Vavuniya, Sri Lanka
The government agent of Killinochchi is supposed to be organising food, shelter and medicine for 80,000 Tamils who are fleeing the war between Sri Lankan troops and Tamil rebels. At his disposal, the agent has one lantern, a desk and a bicycle. His telephone is broken.
Two nights ago, when the cloud of insects swirling around his lantern grew too thick for him to see, the agent, S Thillanadarajah, cycled through the monsoon rains to the beach on the lagoon where the refugees, chilled and weary, were landing in small open boats.
"These families had gone four or five days without food. They had been walking and sleeping in the rain, and had difficulty even telling me their names," said the agent, himself dazed from 48 hours of logistical nightmares and no sleep.
When a refugee unwrapped her baby after the long, rainy crossing of the lagoon, she found that the child had died during the voyage. The agent found the woman bent over her dead infant, wailing. "If I'd known the child was going to die. I would've stayed in Jaffna. All I cared about was to save my baby's life," she sobbed.
The woman and her child had fled the siege by government troops of Jaffna, the city controlled by Tamil Tiger rebels, only to find themselves cast into a wave of more than 400,000 refugees who were also trying to escape. The woman thought she was one of the lucky ones to cross over to Killinochchi where food and shelter was a bit less scarce.
"I have 80,000 refugees and only enough food for 10 days. I have very little medicine and only five doctors for all these people: what can I do?" asked Mr Thillanadarajah. Over in the Jaffna peninsula, it is worse.
Killinochchi and the peninsula, further north, are in Tiger-held territory. The agent hitched a lift down to the government front line, crammed in the back of an ambulance with an injured patient. There, on the government side in Vavuniya - 25 miles down the road from where Tamil refugees in thousands are starving - food is plentiful. Bananas hang in ripe bunches outside shops. Bags of rice are piled high, and the chemists' dispensaries and hospitals are stocked with all the medicines needed to protect the Tamils against the fevers, diarrhoea and malaria that are now raging through the refugee camps. But this is war, an ugly, complex little war, in which the government and the rebels are both guilty of withholding supplies from the displaced Tamils.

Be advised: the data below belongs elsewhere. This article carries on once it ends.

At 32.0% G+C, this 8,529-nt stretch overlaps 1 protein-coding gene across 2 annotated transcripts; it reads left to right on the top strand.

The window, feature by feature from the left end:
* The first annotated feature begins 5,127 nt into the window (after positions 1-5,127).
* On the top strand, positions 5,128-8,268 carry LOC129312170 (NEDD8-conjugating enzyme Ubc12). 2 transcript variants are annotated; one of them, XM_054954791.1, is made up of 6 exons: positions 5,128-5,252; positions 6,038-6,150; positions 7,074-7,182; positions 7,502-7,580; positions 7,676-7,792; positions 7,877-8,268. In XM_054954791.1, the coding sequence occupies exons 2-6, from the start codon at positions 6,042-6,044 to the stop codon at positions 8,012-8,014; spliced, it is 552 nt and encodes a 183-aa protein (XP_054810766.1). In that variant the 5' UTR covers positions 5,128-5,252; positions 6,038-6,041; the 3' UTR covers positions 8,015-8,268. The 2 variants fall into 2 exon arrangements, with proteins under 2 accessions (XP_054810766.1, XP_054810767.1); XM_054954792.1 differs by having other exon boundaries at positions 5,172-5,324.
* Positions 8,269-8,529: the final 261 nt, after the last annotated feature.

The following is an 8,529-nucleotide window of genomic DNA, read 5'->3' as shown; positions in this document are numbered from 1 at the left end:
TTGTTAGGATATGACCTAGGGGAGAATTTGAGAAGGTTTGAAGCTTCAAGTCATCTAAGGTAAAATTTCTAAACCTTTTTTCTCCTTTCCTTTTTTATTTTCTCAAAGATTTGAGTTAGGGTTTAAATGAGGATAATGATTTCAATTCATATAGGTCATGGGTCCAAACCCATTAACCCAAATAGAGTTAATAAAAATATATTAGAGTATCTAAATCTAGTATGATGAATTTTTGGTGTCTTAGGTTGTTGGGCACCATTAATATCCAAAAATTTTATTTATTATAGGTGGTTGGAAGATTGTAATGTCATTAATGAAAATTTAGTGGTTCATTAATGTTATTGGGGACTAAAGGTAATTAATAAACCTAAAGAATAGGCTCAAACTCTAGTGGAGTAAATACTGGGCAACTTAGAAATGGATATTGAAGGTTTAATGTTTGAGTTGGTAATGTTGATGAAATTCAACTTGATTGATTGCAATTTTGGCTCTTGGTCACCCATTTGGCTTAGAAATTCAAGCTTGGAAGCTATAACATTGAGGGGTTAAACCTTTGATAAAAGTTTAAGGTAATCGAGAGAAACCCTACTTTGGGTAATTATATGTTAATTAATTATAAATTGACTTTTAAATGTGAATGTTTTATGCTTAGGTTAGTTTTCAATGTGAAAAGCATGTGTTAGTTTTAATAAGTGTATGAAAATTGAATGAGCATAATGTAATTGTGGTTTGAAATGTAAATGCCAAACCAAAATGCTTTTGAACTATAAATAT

The Tigers will not let the Tamils cross over into government territory even though families are starving and sick. At the same time, the Colombo government, while promising to send aid to the Tamils, is creating obstacles to that relief. The military is worried that the relief will not go to the suffering civilians but will be grabbed by Tiger rebels and used in their war effort. This paranoia has slowed the arrival of urgently needed food, medicines and shelters to the refugees. That is why the agent went to Vavuniya,so he could plead by phone for Colombo to relax its restrictions.
The government is also playing a numbers' game, insisting that it is not 400,000 or 600,000 Tamils who are in peril, as relief workers suggest, but a mere 100,000.
Even 100,000 is a catastrophe, but this is more than a statistical quibble; the government, which sharply rebuffed a United Nations' offer on Sunday to send emergency help, will probably end up by not sending enough relief to the battle zone.
Some Tamils, suspicious of the government, which is run by a Sinhalese majority, attribute a more sinister motive to Colombo's awkwardness. Nothing would suit the government better, these Tamils say, than to have the Tamil refugees become so starved and desperate that they mutiny against the Tiger gunmen who are stopping them from crossing into government territory for food.